December 20, 2002
Ms. Frances Sakaguchi
Outdoor Recreation Planner
Mr. Tom McCusker
United States Department of the Interior
Pacific Great Basin Support Office
1111 Jackson St., Suite 700
Oakland, California 96407
Re: Scherer Park Conversion/Environmental Assessment Report (LSA Project NO. RUT230)
Dear Ms. Sakaguchi and Mr. McCusker:
I am writing on behalf of Concerned Parents and Teachers of Long Beach a network of Long Beach residents, community and environmental activists from across the city who are concerned about public policy decisions that affect the lives of our city's children and economically disadvantaged families. On behalf of our organization, I am writing to respond to the Environmental Assessment report conducted by LSA Associates in regards to the Scherer Park Conversion (LSA Project RUT230).
The 185-paged document was made available to the public only days before the Thanksgiving holiday weekend and the response is now due only 5 days before Christmas. We certainly appreciate the 5 day extension over the original due date of December 16, 2002. However, due to the busy holiday season, we think both the City of Long Beach and National Park Service agencies should allow for an additional 30- day period. This would allow for greater circulation of the document and a reasonable time frame to respond that does not compete with the holiday season.
Equally confusing was the City's announcement that the public meeting held about to the Environmental Assessment report was being held and conducted by the National Park Service (NPS) when in fact it was being conducted and produced by LSA Associates, Inc. -- consultants hired by the City of Long Beach. We don't believe there was substantial or sufficient public notice of the meeting by the City of Long Beach or LSA Associates, Inc. Because of this, we concur with Stop Taking Our Parks (S.T.O.P) and request the following:
- An extended comment period of not less than 30 days or more to allow additional public comment and input.
- National Park Service should encourage and/or require that the City of Long Beach conduct additional public meetings, of not less than one (1) or more meetings, to be conducted within the extended public comment period, and said meeting held within the area of the 7th, 8th and 9th Long Beach City Council Districts served by Scherer Park.
- National Park Service should encourage and/or require that the City of Long Beach extend outreach efforts in accordance with the recommended procedures in the GUIDE
- Meetings should include attendance by representatives of The State Department of Parks and Recreation as well as the National Park Service.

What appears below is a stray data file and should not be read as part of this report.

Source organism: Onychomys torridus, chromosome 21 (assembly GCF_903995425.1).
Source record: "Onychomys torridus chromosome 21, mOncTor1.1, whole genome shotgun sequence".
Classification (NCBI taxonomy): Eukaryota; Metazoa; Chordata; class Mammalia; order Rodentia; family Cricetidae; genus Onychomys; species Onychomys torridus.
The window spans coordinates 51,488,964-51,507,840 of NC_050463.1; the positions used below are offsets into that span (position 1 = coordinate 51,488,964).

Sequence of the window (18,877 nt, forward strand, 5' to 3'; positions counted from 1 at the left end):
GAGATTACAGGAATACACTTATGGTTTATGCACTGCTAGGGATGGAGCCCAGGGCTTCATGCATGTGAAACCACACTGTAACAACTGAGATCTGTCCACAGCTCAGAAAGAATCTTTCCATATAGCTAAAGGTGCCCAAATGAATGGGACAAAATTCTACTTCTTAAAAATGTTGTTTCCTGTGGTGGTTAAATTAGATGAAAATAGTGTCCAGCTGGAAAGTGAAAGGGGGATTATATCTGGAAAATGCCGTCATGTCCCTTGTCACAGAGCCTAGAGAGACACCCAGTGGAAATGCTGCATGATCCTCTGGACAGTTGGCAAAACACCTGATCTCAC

Attached for your review is a listing of Long Beach neighborhood and community organizations. They are included as a reference to make the point that the continued taking of parkland does not only affect the North-end of Long Beach but the lack of recreation opportunities creates an added burden on the City's remaining parks. Long Beach city parks are used by children and adults for public recreation on citywide basis regardless of what district they live.
The West, Central and North areas of the City are severely underserved with parkland as the assessment report aptly notes. If NPS agrees to the conversion of Scherer Park from parkland to institutional use after taking Land Water and Conservation Funds (LWCF) for its maintenance, there appears overwhelming contradiction in both the premise and advocacy of promoting the development of public parkland and public recreation on behalf of both the National Park Service and the California Department of Recreation. It our opinion that if the National Park Service (NPS) allows/justifies this conversion -- it would be setting an egregious precedent in allowing other cities to convert parkland to institutional or other uses. We believe a standard policy should be set that declares immediate mitigation be provided and replacement land developed prior to any conversion or land taking. Further, we also believe that once land is parkland it should remain parkland in perpetuity and should not be annexed for development purposes not related to public recreation.
In a separate correspondence [ref # L3217(PGSO/PP], CPTLB President Traci Wilson-Kleekamp, sent to Ms. Francis Sakaguchi, numerous articles about Scherer Park, its history and the ongoing debate about the taking of Long Beach public parks for non-park uses. Documents requested under the California Public Records Act included correspondence which notes that mitigation was never in the offering as the City's position has been that it could not afford to provide equitably sized and valued land to replace what the police substation would remove.